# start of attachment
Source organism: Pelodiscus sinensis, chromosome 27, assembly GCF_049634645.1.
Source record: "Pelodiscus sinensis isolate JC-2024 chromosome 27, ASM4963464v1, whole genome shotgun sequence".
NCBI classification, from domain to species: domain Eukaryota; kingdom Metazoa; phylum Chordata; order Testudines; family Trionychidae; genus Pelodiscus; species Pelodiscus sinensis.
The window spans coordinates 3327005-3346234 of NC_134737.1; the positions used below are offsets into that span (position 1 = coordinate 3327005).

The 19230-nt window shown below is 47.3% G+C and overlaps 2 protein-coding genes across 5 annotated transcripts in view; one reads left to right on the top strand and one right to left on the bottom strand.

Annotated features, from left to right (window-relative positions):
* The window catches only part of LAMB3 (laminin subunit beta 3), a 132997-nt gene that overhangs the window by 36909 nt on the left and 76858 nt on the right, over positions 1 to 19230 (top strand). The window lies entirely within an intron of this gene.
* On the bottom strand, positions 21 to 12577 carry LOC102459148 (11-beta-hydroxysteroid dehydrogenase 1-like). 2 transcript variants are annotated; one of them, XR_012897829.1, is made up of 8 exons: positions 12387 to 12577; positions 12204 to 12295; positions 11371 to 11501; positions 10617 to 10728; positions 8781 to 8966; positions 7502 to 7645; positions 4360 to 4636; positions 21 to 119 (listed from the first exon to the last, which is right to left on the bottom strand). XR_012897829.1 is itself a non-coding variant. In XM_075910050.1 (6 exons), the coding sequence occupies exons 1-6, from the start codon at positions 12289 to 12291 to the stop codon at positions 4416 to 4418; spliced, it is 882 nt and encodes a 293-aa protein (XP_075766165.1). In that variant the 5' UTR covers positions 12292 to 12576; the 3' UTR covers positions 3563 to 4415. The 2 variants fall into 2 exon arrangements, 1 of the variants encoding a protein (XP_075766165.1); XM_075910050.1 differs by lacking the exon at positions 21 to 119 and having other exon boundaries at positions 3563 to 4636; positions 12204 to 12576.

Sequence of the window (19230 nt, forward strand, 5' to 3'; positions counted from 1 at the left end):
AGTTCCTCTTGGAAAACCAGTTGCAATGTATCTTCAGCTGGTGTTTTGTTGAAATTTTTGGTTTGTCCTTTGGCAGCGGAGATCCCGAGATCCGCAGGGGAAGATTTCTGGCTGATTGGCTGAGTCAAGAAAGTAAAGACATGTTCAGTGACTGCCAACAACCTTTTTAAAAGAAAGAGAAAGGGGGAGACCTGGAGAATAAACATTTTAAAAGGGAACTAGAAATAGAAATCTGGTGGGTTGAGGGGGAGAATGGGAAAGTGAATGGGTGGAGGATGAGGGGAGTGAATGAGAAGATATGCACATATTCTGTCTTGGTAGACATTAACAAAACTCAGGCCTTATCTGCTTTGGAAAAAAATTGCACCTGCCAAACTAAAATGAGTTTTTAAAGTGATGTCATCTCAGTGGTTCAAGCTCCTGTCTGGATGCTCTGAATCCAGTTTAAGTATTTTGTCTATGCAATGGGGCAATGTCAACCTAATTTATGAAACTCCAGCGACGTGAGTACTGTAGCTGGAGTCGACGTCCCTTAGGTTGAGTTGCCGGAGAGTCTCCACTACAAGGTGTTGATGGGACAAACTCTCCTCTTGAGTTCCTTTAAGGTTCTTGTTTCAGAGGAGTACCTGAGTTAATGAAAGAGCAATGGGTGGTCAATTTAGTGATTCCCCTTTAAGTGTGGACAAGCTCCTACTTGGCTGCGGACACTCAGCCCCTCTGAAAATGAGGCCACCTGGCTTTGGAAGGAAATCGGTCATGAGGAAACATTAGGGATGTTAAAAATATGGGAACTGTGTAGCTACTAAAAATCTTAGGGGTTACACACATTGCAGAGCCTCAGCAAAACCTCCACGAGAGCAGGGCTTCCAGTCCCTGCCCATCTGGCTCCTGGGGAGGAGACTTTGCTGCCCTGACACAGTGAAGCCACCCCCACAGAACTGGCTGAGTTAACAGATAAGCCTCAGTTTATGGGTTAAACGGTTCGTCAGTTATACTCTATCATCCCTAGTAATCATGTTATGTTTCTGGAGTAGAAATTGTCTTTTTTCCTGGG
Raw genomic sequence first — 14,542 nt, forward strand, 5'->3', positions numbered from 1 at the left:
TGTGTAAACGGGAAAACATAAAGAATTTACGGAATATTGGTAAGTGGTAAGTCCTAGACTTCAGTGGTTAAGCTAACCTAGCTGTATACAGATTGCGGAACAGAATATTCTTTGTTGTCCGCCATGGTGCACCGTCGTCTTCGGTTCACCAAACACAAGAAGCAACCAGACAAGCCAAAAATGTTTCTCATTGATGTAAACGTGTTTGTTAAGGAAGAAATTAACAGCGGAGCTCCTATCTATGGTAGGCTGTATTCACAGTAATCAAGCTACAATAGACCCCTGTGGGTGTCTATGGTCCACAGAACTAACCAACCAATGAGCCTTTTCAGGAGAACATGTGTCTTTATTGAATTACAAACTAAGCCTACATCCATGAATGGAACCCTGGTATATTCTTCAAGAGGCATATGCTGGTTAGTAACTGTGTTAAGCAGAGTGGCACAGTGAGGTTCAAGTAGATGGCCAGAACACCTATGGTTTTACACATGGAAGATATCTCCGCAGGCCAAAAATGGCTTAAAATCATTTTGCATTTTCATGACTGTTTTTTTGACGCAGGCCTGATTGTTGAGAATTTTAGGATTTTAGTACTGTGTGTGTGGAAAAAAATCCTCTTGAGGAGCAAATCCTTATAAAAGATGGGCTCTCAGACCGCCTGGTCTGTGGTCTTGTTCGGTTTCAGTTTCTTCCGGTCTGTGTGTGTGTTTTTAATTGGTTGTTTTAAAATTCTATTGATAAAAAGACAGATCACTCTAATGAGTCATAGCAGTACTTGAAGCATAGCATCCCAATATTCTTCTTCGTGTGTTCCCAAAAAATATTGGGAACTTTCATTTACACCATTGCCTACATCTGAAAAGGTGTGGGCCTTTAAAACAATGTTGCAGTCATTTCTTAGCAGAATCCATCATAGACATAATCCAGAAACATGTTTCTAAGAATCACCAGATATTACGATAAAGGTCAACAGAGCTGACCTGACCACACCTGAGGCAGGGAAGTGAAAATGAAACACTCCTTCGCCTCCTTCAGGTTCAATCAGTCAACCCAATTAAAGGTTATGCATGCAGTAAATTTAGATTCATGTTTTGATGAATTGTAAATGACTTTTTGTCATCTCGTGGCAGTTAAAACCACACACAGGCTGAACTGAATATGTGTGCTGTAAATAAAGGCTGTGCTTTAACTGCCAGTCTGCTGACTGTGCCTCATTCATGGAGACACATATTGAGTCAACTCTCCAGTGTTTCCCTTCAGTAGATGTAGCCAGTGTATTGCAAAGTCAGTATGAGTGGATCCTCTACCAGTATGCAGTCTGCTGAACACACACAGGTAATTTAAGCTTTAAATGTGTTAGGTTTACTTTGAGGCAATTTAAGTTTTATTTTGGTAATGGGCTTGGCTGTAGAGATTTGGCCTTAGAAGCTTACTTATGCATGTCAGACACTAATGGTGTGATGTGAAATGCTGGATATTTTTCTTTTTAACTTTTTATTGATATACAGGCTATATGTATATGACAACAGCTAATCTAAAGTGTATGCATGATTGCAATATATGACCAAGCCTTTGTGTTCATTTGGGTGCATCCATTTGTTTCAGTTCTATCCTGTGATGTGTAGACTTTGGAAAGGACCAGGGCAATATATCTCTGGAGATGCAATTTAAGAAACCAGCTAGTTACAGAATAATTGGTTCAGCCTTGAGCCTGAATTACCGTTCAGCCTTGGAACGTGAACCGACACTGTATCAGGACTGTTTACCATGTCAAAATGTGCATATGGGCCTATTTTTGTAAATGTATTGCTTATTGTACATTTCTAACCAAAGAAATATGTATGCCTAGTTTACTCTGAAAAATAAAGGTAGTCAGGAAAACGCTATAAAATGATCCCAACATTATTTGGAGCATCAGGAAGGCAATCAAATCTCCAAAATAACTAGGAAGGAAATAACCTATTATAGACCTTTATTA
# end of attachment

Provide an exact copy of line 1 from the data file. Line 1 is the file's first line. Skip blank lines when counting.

Source organism: Pelodiscus sinensis, chromosome 27, assembly GCF_049634645.1.